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Jon Anderson

Survival and Other Stories

Review by Gary Hill

This album, featuring collaborations Jon Anderson made with various independent musicians, was originally released last year, in a very limited release. Anderson has made some changes to the music in terms mixing and other tweaks, and now it’s seeing widespread release. It’s very much in keeping with Anderson’s musical visions presented in his earlier solo releases, but also crosses into some new territory. Different songs seem to reflect echoes of different periods of Anderson’s career, while creating an updated vision. It’s a very strong release of beautiful and uplifting music. It’s highly recommended to all fans of Anderson’s solo work.

This review is available in book format (hardcover and paperback) in Music Street Journal: 2011  Volume 3 at

Track by Track Review
New New World

A percussive thud leads off, but then it shifts out to a symphonic arrangement. Another thud is heard before Anderson starts singing. Rock instrumentation joins, but the symphonic element still drives this. In some ways this cut calls to mind Anderson’s Animation album. It turns to a more energized and rocking arrangement later. Then it drops back a little before the minute and a half mark for some vocalizations from Anderson. The bass line that joins when the arrangement fills back out really brings in a Yes-like feeling. There’s a symphonic interlude later, but then it moves out to rock again. The outro, though, is fully symphonic.

Understanding Truth
Acoustic guitar opens this in a gentle and intricate way. Anderson’s vocals over the top feel vulnerable, somehow – delicate. This is a mellow and folky number that never really rises beyond this opening sound.
Unbroken Spirit
There’s an almost Native American electronica element to the intro here, perhaps a bit like Jonathan Elias’ Requiem for the Americas. That gives way, though, to a slow moving, but emotionally powerful balladic melody that carries that track. This is very much trademark Jon Anderson solo music. It’s a potent tune.
Love of the Life
This starts with just Anderson’s voice for a  couple lines. Then it powers out to an arrangement that feels a lot like a cross between something from Anderson Bruford Wakeman and Howe and Anderson’s Animation album. The cut drops back for slower, mellower movements, but has a lot of energy on the alternating segments.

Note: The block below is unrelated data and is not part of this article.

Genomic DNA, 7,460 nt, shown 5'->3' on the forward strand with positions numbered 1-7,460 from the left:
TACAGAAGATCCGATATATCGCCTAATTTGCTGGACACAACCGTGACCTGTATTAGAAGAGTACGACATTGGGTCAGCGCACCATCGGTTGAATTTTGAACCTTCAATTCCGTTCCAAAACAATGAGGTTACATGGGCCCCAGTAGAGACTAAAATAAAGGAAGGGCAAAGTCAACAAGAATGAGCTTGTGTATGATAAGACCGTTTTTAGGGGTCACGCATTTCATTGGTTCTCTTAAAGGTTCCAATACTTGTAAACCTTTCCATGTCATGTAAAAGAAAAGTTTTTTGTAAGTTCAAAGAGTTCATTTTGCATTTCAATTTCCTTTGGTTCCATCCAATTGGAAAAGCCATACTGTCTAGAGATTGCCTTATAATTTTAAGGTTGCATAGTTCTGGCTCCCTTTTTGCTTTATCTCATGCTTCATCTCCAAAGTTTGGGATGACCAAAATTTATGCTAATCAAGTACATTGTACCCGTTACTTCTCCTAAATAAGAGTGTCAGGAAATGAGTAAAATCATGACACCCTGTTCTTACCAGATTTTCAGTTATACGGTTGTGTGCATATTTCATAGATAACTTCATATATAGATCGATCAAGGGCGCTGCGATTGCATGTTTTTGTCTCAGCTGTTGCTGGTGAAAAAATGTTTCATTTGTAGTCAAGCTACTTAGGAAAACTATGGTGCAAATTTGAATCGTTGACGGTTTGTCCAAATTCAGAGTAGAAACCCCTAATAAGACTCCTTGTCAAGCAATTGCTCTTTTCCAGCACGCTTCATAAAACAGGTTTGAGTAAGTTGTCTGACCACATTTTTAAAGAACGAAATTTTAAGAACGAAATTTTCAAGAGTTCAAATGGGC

Big Buddha Song
Here we get a melodic rocker that’s more pure prog than some of the other stuff here. Listen carefully for nods to Anderson’s solo contribution to Yes’ Fragile album, “We Have Heaven,” as there are several. At times I’m reminded of Anderson’s In the City of Angels

album, but more in terms of vocal delivery than music. There are also some Beatles-like elements on this number.

This number starts with just piano and that motif, along with voice, holds it for a time. The arrangement grows out into a more powerful version of itself with other layers of sound added to accentuate. It drops back to just piano for the outro. This is a pretty song that’s more or less a powered up ballad.
Based on an acoustic guitar motif, this feels rather playful. There is a definite folk music element here and it’s gentle and tasty. The guitar gets quite intricate at times.
Love and Understanding
Here’s a cut that’s quite typical of Anderson’s solo work. This really feels like it could have come from any number of his classic solo releases. It combines some bits of world music with a melodic rock sound. It’s got energy and is quite tasty. There are even some hints of country music in the guitar soloing on this.
Just One Man
Piano starts off here and Anderson’s voice joins that instrument to start the cut off. It’s almost two-minutes in before the arrangement fills out. That doesn’t mean the melody doesn’t progress because it does. More keyboards and some strings are added later to fill it out, but this remains a pretty and mellow, but still evocative, balladic piece of music.
Sharpening the Sword
Opening with some hints of Native American sounds, this works out to a balladic motif that is definitely rooted in that sound. This feels a bit like it would have been at home on Elias’s previously mentioned tribute to the Native American culture – at least for the first minute. It works out to a more mainstream Anderson arrangement from there. Some world elements come over the top later in the piece.
Keyboards and vocals start this out. It feels like a less electronic version of something Anderson might have done with Vangelis. This never rises above the keyboard and voice arrangement, but it’s quite a beautiful piece of music.
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